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Central Bank of Sri Lanka adopts further policy measures to strengthen macroeconomic stability

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Economic activity is expected to record a gradual recovery following a temporary setback

Monetary Policy Review: No. 01 – January 2022

As per the data released by the Department of Census and Statistics, domestic economic activity that was disrupted with the outbreak of the third wave of the COVID-19 pandemic and related mitigative measures is estimated to have contracted by 1.5 per cent, year-on-year, during the third quarter of 2021. However, economic activity towards the latter part of 2021 appears to have gathered momentum as several leading indicators point towards activity returning to normalcy along with the successful vaccination drive of the Government. Accordingly, the economy is expected to have recorded a growth of around 4.0 per cent in 2021.

External sector remains resilient amidst heightened challenges

With the normalisation of global economic activity, a notable improvement in export performance was observed, with monthly exports remaining in excess of US dollars 1 billion, consecutively since June 2021. Meanwhile, expenditure on imports increased significantly, partly reflecting the increased international prices, the demand for intermediate goods, and a more than expected demand for consumer goods. The increase in imports was also underpinned by the availability of low cost credit, which led the trade deficit to widen to pre-pandemic levels in 2021. Meanwhile, developments in the tourism sector appear to be promising with the influx of tourists in recent months.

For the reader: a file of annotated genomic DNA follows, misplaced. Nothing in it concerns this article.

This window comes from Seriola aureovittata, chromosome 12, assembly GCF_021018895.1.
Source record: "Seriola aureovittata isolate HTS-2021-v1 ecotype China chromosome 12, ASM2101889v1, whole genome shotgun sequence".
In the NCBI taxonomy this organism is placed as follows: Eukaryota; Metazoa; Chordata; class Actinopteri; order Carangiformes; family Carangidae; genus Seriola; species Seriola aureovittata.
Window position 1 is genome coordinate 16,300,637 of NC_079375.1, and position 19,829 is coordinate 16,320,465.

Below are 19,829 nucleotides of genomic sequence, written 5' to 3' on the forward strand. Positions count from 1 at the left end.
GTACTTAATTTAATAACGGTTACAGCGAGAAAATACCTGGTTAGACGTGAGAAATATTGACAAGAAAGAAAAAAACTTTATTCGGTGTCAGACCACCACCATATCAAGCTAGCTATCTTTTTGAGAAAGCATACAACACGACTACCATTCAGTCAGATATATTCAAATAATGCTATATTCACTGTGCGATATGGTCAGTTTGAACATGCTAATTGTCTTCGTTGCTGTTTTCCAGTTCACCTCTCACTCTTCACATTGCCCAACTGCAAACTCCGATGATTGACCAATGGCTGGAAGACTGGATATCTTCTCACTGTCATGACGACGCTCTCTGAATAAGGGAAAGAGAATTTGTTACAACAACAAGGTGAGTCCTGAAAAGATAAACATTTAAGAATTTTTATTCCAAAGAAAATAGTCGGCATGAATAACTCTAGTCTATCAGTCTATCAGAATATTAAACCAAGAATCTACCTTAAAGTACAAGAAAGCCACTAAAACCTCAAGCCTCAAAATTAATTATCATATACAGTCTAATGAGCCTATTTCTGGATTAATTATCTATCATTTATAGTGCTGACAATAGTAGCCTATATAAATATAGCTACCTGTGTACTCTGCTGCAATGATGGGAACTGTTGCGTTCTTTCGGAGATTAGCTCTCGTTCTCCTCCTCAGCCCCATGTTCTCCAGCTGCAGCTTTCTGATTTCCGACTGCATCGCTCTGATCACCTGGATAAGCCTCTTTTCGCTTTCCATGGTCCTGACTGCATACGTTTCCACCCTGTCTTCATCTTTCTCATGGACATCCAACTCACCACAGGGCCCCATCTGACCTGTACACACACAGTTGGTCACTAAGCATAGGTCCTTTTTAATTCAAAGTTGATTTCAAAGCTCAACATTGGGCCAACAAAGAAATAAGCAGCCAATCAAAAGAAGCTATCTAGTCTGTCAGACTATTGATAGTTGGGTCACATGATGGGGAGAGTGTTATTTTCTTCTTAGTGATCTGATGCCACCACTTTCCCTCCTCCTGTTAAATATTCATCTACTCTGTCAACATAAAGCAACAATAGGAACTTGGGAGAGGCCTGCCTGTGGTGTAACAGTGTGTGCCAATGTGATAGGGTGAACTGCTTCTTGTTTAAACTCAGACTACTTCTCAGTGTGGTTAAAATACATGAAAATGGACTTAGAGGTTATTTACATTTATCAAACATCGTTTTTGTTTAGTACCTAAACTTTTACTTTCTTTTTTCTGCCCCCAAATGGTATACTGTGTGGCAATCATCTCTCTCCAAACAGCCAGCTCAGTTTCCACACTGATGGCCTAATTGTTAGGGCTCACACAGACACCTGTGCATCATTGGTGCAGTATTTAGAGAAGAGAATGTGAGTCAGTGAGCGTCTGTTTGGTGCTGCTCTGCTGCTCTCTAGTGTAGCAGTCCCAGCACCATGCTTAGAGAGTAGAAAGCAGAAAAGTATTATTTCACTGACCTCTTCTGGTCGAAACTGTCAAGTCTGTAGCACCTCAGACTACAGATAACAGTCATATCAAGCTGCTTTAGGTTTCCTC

Although inflows in the form of workers’ remittances have reduced somewhat in the latter half of 2021, the introduction of special incentive schemes and the actions taken by the authorities to curb illegal fund transfers have generated renewed interest in routing funds through formal channels. The Sri Lanka rupee depreciated by 7.0 per cent against the US dollar in 2021 and has been broadly stable thus far in 2022. At the same time, the Central Bank was able to fulfil the timely settlement of the International Sovereign Bond (ISB) of US dollars 500 million on 18 January 2022. As of end 2021, the gross official reserves were estimated at US dollars 3.1 billion. 2

Credit flows to the private sector continue to expand

Credit extended to the private sector, which slowed down during September and October 2021, has picked up recently, partly reflecting the increased credit flows to finance imports. In the meantime, credit obtained by the public sector from the banking system, particularly net credit to the Government, continued to expand. Despite the recent deceleration observed due to the decline in net foreign assets of the banking system, with the significant expansion in domestic credit, the growth of broad money (M2b) remained elevated by end November 2021. Meanwhile, most market lending rates have adjusted upwards, while deposit rates have also increased albeit at a slower pace.